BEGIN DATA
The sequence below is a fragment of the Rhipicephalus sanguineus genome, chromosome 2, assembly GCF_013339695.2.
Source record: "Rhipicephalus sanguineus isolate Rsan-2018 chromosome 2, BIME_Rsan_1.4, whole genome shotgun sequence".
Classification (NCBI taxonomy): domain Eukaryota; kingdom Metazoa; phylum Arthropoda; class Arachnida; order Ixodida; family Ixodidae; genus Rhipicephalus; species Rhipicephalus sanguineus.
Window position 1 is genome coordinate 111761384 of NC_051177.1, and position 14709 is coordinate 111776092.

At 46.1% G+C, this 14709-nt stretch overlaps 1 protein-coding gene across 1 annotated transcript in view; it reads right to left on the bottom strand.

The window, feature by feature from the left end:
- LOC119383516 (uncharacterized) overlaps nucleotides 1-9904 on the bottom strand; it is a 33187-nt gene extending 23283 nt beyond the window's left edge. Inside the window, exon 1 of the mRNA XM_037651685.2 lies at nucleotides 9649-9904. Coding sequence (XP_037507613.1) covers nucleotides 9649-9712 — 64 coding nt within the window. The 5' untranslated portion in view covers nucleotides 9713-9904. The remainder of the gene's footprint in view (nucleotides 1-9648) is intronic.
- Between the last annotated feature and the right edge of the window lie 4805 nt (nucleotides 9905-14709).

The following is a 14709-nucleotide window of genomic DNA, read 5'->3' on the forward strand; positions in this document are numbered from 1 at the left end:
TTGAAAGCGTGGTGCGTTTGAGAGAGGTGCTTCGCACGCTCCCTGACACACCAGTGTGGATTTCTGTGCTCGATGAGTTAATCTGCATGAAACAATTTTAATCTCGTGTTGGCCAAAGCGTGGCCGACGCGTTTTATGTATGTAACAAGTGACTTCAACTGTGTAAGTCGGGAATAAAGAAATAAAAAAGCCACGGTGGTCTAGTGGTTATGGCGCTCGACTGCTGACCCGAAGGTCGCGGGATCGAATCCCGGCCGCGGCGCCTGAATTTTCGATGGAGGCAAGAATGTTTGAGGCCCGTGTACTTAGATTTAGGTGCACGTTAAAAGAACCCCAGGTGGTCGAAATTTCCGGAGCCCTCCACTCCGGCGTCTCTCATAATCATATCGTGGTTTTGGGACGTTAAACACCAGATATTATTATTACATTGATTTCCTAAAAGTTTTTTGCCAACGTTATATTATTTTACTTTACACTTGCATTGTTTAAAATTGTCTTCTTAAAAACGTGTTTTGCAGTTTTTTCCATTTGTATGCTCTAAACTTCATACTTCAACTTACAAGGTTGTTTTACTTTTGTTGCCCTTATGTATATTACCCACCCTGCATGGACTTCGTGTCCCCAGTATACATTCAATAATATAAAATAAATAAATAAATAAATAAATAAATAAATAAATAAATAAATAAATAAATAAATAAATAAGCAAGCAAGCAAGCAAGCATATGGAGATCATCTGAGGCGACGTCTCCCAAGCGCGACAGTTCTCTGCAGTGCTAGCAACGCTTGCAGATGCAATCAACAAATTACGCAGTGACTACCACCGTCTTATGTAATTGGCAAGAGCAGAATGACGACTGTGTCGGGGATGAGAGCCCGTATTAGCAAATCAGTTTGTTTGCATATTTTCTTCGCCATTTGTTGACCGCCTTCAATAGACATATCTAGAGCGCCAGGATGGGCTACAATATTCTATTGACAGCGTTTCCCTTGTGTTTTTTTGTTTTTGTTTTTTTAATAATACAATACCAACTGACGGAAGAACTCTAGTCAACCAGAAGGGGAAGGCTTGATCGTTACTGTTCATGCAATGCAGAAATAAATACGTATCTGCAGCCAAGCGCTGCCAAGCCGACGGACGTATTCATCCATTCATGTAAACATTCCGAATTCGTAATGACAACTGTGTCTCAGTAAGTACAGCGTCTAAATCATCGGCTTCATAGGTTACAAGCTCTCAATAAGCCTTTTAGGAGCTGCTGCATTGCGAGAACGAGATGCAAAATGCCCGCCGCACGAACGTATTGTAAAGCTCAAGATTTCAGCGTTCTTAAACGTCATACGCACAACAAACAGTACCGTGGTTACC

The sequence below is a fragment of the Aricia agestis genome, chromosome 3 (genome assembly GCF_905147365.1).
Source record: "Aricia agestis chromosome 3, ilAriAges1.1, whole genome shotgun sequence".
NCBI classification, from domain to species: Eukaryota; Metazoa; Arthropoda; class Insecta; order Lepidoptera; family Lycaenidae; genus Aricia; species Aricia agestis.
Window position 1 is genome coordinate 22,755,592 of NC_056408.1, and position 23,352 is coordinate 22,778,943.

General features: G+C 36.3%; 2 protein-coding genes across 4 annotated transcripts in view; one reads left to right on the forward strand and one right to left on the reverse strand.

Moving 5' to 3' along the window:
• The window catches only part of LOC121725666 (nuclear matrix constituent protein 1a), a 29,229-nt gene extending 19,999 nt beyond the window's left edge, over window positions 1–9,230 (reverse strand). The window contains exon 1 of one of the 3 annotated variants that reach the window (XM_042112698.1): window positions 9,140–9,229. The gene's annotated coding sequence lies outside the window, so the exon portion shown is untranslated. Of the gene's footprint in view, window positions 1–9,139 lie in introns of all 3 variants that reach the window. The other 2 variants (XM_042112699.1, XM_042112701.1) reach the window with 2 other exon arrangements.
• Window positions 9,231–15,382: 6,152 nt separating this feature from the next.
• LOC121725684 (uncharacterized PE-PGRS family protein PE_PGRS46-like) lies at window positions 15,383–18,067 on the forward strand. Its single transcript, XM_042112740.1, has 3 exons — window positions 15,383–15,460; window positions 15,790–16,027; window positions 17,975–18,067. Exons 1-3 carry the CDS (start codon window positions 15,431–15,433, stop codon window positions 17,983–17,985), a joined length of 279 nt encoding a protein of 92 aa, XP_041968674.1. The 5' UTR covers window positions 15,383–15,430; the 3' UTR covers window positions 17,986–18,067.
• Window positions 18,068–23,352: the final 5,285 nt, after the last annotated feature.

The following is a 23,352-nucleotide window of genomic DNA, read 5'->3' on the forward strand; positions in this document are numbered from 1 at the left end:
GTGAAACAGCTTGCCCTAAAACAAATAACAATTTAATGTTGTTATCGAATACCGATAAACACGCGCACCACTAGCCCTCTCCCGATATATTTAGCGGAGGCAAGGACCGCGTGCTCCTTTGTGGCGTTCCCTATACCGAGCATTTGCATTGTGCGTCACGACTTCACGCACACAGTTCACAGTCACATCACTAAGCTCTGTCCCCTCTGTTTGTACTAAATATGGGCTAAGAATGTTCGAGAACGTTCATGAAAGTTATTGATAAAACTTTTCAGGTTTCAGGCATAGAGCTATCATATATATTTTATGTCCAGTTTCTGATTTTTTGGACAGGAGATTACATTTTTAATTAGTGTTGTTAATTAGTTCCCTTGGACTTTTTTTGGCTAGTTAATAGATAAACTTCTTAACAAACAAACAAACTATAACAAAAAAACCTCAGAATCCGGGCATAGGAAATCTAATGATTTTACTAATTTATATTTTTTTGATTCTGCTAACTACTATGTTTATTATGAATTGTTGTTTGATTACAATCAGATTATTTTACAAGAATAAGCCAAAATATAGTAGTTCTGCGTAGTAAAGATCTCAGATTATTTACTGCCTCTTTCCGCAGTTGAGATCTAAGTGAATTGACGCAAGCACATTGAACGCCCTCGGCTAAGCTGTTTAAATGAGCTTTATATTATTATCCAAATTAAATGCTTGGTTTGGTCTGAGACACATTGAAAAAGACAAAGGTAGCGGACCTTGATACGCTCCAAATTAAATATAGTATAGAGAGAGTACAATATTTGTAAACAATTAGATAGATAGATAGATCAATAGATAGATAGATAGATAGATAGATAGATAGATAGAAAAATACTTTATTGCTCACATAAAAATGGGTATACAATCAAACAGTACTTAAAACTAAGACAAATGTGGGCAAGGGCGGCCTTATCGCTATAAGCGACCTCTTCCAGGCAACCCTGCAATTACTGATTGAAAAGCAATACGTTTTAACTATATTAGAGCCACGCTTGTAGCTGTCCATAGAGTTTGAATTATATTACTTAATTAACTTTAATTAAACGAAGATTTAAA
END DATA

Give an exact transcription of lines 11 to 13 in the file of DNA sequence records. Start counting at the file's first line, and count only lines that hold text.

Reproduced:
The sequence below is a fragment of the Aricia agestis genome, chromosome 3 (genome assembly GCF_905147365.1).
Source record: "Aricia agestis chromosome 3, ilAriAges1.1, whole genome shotgun sequence".
NCBI classification, from domain to species: Eukaryota; Metazoa; Arthropoda; class Insecta; order Lepidoptera; family Lycaenidae; genus Aricia; species Aricia agestis.